SALT LAKE CITY (ABC4) – A Hollywood star is over the moon after hearing Governor Cox’s statement on House Bill 302.
March 31, Star Trek star, George Takei applauds Utah Governor Spencer J. Cox on his stance on a House Bill that aims to ban transgender youth from participating in team sports.
The actor, known for playing Sulu on the Hit TV series Star Trek on HULU, took to Twitter and shared the following statement:
“This is quite moving. Bravo, sir. We need more of this compassion in politics, particularly from Republicans.”
House Bill 302 is crafted to exclude transgender youth from playing girls’ sports to prevent a competitive edge against girls. Representative Kera Birkeland says she cares about girls’ sports and would like only girls competing in them at game time.
“Girl, boy, special needs, it doesn’t matter. When they walk on to a team in Utah that is full of girls, they are going to be included because women are loving and accepting. All we are asking for is fairness when we go to compete in our sports,” she told state senators during the Senate Health and Human Services Committee.
Sponsored by Rep. Kera Birkeland, (R) Morgan, the bill passed through the House with a 50-to-23 vote on February 17.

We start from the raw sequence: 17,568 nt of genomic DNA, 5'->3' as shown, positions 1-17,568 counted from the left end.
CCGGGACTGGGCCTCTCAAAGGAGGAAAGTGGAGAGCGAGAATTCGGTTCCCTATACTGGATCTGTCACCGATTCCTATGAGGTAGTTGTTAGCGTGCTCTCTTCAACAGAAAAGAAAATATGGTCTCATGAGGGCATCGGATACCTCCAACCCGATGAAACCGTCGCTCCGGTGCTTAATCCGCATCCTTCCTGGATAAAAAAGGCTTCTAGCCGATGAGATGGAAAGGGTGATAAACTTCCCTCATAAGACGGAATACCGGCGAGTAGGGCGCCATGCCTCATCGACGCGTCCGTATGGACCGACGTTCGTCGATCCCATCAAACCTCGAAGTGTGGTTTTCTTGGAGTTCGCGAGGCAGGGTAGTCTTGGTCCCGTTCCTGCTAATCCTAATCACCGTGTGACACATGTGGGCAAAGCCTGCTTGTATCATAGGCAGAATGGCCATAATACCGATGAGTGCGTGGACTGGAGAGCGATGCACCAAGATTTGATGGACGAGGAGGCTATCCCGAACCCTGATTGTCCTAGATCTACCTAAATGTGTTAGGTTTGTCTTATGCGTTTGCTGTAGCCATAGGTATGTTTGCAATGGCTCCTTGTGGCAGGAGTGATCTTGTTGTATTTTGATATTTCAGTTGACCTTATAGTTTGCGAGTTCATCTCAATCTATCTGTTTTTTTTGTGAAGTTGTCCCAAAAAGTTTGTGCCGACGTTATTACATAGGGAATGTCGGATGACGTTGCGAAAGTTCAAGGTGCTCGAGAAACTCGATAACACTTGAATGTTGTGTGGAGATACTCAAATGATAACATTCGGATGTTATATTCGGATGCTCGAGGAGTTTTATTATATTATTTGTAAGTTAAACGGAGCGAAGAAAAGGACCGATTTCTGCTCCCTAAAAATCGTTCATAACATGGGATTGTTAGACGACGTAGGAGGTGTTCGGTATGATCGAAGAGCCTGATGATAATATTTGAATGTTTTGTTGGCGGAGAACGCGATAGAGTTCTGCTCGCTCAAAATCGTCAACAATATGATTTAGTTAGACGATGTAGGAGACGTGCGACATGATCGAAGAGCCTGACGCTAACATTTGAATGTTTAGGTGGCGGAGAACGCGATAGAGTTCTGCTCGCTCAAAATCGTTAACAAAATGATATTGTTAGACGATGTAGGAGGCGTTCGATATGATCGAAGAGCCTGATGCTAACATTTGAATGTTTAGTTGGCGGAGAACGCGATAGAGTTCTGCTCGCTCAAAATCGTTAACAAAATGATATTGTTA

A statement was then released by the Utah House Democrats criticizing the passing of the bill, saying:
“The passage of H.B. 302 from the House today needlessly targets youth who are already marginalized and vulnerable to mental anguish and suicide. This bill also exposes Utah to time-consuming and expensive lawsuits and bad publicity. To discriminate against transgender female athletes in Utah’s K-12 school sports is bad policy and reflects poorly on our entire state. If this bill is enacted, Utah may lose out on collegiate championships, the NBA All-Star game, and the winter Olympics as well as the economic and reputational opportunities that come with hosting.
‘The legislation is also likely unconstitutional under the Equal Protection clauses of the U.S. Constitution and Utah State Constitution. The bill runs contrary to the spirit of our state’s shared values against discrimination and equal opportunity, and it exposes Utah to millions of dollars in legal fees. The Utah High School Activities Association (UHSAA) already has rules and standards in place to address these extraordinarily rare cases, as does the NCAA. Instead of persecuting kids who deserve our love and support, just let them play sports and let us get back to issues that benefit our constituents.”
The bill then was sent to the Utah Senate. As of March 5, the bill did not officially pass.